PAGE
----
${\displaystyle {\frac {d^{2}q}{dt^{2}}}=0,\quad }$  ...18(3)
...${\displaystyle q}$  ...the position of the particle at time ${\displaystyle t}$ . The... procedure is to measure the position and momentum of the electron at... time ${\displaystyle t=t_{0}}$ ... to obtain two "initial conditions" which can be inserted in the solution of 18(3)... then calculate the position and momentum at some later time... and see if the calculation agrees with... observation... Suppose we observe... with light of wavelength ${\displaystyle \lambda }$ . ...[D]iffraction of the wave sets the limit to the accuracy of a position measurement...
${\displaystyle \vartriangle q\sim {\frac {\lambda }{2sin\theta }},\quad }$  ...18(4)
where ${\displaystyle \vartriangle q}$  is the probable error in... ${\displaystyle q}$ , and ${\displaystyle \theta }$  is the semi-angle of the cone of rays accepted by the microscope... [and] ${\displaystyle \sim }$  means "at least of the order of magnitude of". The experiment of Compton... shows that the interaction... involves an exchange of momentum. We may assume that the momenta... were exactly known before their interaction, but... [those] after the interaction depends on the accuracy [of the] momentum exchanged during the interaction. [T]he photon enters the microscope, and... we know its direction... within an angle ${\displaystyle 2\theta }$ . Any attempt [to reduce] the effective aperture... increases ${\displaystyle \vartriangle q}$ . Thus... the momentum of the photon in the plane [in which q is measured] perpendicular to the axis of the microscope... is uncertain by an amount
${\displaystyle \vartriangle p\sim {\frac {2h\nu }{c}}sin\theta \quad }$ . ...18(5)
The momentum of the particle after the interaction is uncertain by ${\displaystyle \vartriangle p}$ . Combining... we have
${\displaystyle \vartriangle p\vartriangle q\sim {\frac {\lambda }{2sin\theta }}{\frac {2h\nu }{c}}sin\theta }$ ,
i.e.,
${\displaystyle \vartriangle p\vartriangle q\sim h\quad }$ . ...18(6)
• R. W. Ditchburn, Light (1953) pp. 584-585.
• Une loi de Physique possède une certitude beaucoup moins immédiate et beaucoup plus difficile à apprécier qu'une loi de sens commun; mais elle surpasse cette dernière par la précision minutieuse et détaillée de ses prédictions. ...Cette minutie dans le détail, les lois de la Physique ne la peuvent acquérir qu'en sacrifiant quelque chose de la certitude fixe et absolue des lois de sens commun. Entre la précision et la certitude il y a une sorte de compensation; l'une ne peut croître qu'au détriment de l'autre.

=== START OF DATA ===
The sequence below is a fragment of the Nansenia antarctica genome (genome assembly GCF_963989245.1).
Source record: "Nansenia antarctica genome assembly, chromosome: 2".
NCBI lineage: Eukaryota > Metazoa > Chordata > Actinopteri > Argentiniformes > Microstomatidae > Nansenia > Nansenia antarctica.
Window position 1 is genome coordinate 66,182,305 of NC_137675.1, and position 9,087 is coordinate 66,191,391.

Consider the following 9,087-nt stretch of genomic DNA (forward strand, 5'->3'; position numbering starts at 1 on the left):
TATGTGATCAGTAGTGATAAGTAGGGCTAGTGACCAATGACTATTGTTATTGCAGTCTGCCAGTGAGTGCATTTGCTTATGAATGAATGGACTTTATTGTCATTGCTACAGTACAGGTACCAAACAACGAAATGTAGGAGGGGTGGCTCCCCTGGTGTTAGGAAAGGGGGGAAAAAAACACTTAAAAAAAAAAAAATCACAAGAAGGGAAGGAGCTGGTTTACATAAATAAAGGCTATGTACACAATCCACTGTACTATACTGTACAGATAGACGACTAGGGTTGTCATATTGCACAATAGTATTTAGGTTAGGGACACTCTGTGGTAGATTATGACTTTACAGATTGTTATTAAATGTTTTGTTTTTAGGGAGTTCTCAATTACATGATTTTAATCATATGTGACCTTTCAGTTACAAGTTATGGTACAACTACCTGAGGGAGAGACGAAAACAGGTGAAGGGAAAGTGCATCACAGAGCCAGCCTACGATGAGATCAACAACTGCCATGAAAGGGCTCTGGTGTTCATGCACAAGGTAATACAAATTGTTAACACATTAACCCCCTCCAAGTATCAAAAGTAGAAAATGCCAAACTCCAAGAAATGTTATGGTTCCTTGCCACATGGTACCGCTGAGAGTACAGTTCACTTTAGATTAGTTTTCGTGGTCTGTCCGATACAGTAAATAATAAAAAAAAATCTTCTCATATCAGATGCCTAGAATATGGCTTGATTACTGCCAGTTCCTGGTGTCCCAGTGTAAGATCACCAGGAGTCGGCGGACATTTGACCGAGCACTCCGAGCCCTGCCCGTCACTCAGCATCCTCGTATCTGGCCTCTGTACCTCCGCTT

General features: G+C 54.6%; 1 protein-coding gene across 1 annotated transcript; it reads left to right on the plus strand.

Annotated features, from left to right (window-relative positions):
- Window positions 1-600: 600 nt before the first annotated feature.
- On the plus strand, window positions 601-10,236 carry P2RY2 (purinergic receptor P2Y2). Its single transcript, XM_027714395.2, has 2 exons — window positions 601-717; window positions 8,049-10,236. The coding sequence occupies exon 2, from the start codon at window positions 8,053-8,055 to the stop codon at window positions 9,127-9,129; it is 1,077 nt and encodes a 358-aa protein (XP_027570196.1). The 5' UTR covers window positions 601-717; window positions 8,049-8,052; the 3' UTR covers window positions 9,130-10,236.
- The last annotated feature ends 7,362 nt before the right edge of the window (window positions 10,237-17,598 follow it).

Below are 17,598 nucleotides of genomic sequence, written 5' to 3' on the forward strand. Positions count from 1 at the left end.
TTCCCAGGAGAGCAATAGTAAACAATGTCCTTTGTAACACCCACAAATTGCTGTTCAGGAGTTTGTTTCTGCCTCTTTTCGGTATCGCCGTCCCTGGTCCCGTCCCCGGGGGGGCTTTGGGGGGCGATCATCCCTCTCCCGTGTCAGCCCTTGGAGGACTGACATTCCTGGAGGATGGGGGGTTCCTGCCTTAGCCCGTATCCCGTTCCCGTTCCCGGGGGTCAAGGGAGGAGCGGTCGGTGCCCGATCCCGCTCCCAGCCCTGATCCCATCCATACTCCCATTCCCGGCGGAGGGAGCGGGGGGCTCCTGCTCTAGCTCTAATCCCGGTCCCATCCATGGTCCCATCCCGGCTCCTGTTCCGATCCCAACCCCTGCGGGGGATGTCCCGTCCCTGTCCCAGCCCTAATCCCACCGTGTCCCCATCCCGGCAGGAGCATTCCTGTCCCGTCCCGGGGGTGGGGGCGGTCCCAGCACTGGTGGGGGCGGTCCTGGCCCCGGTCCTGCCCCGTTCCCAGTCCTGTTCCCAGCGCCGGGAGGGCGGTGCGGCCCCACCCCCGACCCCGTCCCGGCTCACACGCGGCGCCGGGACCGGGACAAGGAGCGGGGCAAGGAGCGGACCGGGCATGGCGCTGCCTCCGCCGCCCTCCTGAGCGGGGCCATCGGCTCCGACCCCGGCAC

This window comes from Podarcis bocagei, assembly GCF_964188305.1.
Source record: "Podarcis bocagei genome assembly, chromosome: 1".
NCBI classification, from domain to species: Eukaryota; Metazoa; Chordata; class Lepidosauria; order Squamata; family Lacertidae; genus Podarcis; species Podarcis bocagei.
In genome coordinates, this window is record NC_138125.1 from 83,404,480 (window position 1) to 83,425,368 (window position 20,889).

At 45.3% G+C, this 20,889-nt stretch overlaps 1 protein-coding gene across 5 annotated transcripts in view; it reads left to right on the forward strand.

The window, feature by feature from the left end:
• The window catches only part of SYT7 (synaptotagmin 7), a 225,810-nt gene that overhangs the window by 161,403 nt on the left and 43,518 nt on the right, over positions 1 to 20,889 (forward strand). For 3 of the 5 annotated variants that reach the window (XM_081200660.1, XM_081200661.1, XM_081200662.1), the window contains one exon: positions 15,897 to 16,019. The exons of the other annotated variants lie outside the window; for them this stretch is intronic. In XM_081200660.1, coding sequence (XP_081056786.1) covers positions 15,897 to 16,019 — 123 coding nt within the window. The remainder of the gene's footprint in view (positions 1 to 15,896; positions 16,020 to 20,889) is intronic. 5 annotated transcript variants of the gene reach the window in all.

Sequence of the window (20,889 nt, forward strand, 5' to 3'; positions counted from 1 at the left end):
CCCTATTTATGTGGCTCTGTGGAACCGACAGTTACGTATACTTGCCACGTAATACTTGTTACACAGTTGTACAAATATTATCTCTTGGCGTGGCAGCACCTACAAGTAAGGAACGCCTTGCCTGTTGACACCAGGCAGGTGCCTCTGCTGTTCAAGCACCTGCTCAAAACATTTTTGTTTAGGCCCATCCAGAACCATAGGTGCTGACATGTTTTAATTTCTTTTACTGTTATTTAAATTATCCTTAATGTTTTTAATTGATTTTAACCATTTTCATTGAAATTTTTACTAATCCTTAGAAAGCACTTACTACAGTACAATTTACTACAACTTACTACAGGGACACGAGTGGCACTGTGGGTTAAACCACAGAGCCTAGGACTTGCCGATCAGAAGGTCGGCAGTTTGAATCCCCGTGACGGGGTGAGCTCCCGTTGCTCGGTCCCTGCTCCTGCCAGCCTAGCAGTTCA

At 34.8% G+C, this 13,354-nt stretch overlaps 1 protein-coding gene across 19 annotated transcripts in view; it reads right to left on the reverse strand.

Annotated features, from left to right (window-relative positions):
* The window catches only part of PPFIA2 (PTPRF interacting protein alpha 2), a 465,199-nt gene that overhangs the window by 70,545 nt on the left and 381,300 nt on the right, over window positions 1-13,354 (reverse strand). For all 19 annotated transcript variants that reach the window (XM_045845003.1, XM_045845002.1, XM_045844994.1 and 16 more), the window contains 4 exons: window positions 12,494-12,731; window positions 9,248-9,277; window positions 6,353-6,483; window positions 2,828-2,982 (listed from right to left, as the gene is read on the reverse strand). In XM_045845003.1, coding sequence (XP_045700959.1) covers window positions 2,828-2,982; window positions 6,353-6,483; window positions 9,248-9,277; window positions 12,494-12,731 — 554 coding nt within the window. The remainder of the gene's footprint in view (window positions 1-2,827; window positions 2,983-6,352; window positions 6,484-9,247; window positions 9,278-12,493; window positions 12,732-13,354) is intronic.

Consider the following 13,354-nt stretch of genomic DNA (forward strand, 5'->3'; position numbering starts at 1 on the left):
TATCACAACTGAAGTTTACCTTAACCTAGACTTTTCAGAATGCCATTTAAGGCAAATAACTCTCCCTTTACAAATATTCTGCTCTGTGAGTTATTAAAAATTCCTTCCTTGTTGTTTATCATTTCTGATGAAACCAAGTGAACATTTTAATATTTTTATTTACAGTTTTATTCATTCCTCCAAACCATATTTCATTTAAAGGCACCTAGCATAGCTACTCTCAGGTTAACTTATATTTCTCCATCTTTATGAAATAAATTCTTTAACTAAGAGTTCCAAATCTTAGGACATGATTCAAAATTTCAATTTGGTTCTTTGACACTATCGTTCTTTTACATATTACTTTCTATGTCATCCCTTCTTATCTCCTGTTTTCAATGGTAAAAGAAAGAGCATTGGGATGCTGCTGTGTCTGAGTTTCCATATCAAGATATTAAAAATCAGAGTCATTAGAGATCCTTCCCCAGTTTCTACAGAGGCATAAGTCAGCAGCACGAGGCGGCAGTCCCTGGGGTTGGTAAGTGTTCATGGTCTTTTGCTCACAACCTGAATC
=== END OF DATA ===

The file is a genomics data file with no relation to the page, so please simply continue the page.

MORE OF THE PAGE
A law of physics possesses a certainty much less immediate and much more difficult to estimate than a law of common sense, but it surpasses the latter by the minute and detailed precision of its predictions. ...The laws of physics can acquire this minuteness of detail only by sacrificing something of the fixed and absolute certainty of common-sense laws. There is a sort of balance between precision and certainty; one cannot be increased except to the detriment of the other.
• Pierre Duhem, La Théorie Physique: son Objet, et sa Structure (1906) p. 292. [Duhem's Law]
Tr. Philip P. Wiener, The Aim and Structure of Physical Theory (1954)
• In September 1973, while I was visiting Moscow, I discussed black holes with two leading Soviet experts, Yakov Zeldovich and Alexander Starobinsky. They convince me that, according to the uncertainty principle, rotating black holes should create and emit particles. I believed their arguments on physical grounds but did not like the mathematical way in which they calculated the emission. I therefore set about devising a better mathematical treatment... when I did the calculation I found to my surprise and annoyance, that even nonrotating black holes should create and emit particles at a steady rate. ...[What finally convinced me that the emission was real was that the spectrum of the emitted particles was exactly that which would be emitted by a hot body... at exactly... the correct rate to prevent violations of the second law.
• [T]he laws of physics need not break down at the origin of the universe. The state of the universe and its contents, like ourselves, are completely determined by the laws of physics, up to the limit set by the uncertainty principle. So much for free will.
• Stephen Hawking, The Cambridge Lectures (1996) p. 94.
• Ultimately... one would hope to find a complete, consistent, unified theory that would include all... partial theories as approximations... "the unification of physics." Einstein spent most of his later years unsuccessfully searching... Einstein refused to believe in the reality of quantum mechanics, despite the important role he played in its development. Yet it seems that the uncertainty principle is a fundamental feature of the universe... A successful unified theory must... incorporate this principle.